For Veterans Returning from Overseas, There’s a Strong Need across America for Their Skills

Every year, tens of thousands of United States Army, Navy, Marine, Coast Guard, and Special Forces veterans return from active duty, back into the civilian sphere. More often than not, many of these former soldiers struggle to re-adapt themselves to the daily grind of supermarkets and strip malls, office cubicles and family dinners. As anyone who’s seen the face of battle can tell you, returning from such an environment as if nothing had ever happened is pretty much close to impossible.

Being proud of and reaching out to our returning veterans seems like a no-brainer to people like us. Clearly not all returning veterans wish to choose a career path in manufacturing, nor would we ever suggest they do. Furthermore, we’re not suggesting that any and all returning veterans could find work under the roof of any one particular company. We’re simply making the point that young, talented former service-members should be aware of solid career options that might otherwise slip by.

Whether or not these veterans served in combat or non-combat capacities, they have special skills that the majority of Americans can scarcely dream of. These are men and women in their 20s, 30s, and 40s who have flown advanced F/A-18 Hornet fighters; who have served aboard Los Angeles-class attack submarines; who have performed multiple tours of duty in Iraq or Afghanistan performing essential maintenance of armored fighting vehicles and MRAPs. They are familiar with using advanced technology under a level of duress most 9-5ers simply cannot fathom. They deserve high-powered, well-paying jobs as part of our nation’s resurgent manufacturing base.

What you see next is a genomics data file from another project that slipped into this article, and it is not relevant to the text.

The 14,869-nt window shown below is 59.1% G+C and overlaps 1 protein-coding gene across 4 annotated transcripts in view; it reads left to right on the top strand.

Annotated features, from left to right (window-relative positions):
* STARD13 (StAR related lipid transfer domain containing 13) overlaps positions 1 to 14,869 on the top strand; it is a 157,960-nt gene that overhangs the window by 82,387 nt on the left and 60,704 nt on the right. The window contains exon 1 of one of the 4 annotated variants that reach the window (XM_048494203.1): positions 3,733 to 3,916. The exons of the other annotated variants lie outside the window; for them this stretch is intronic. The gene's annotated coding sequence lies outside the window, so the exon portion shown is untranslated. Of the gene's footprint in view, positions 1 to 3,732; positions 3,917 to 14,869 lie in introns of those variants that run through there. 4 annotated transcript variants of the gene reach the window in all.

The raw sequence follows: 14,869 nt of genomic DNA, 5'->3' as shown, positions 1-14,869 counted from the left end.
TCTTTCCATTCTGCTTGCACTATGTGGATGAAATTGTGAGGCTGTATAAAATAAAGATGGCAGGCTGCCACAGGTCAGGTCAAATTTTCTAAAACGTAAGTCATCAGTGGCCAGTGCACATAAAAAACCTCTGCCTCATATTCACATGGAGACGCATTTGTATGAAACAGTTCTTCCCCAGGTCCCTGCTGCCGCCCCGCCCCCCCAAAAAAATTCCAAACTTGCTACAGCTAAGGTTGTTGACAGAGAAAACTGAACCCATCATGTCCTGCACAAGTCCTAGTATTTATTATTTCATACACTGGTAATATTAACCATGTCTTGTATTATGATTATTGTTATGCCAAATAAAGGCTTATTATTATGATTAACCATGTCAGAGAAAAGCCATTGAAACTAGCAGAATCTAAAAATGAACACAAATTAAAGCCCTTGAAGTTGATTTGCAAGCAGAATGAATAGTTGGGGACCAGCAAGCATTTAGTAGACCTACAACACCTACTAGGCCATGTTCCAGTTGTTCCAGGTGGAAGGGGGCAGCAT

A whole new range of programs is cropping up across the country to help our vets. For instance, a new national database, compiled by GE and by Military Families at Syracuse University, seeks to put a list of veterans with requisite high-tech skills in contact with various manufacturing companies around the nation. The goal is to help get at least 100,000 vets meaningful manufacturing employment by 2014: a bold initiative, sure, but a necessary one for our country. America’s military is the finest in the world. And there are currently somewhere along the lines of 600,000 unfilled jobs across this country in the advanced manufacturing sector. That’s all we’re saying on the subject.


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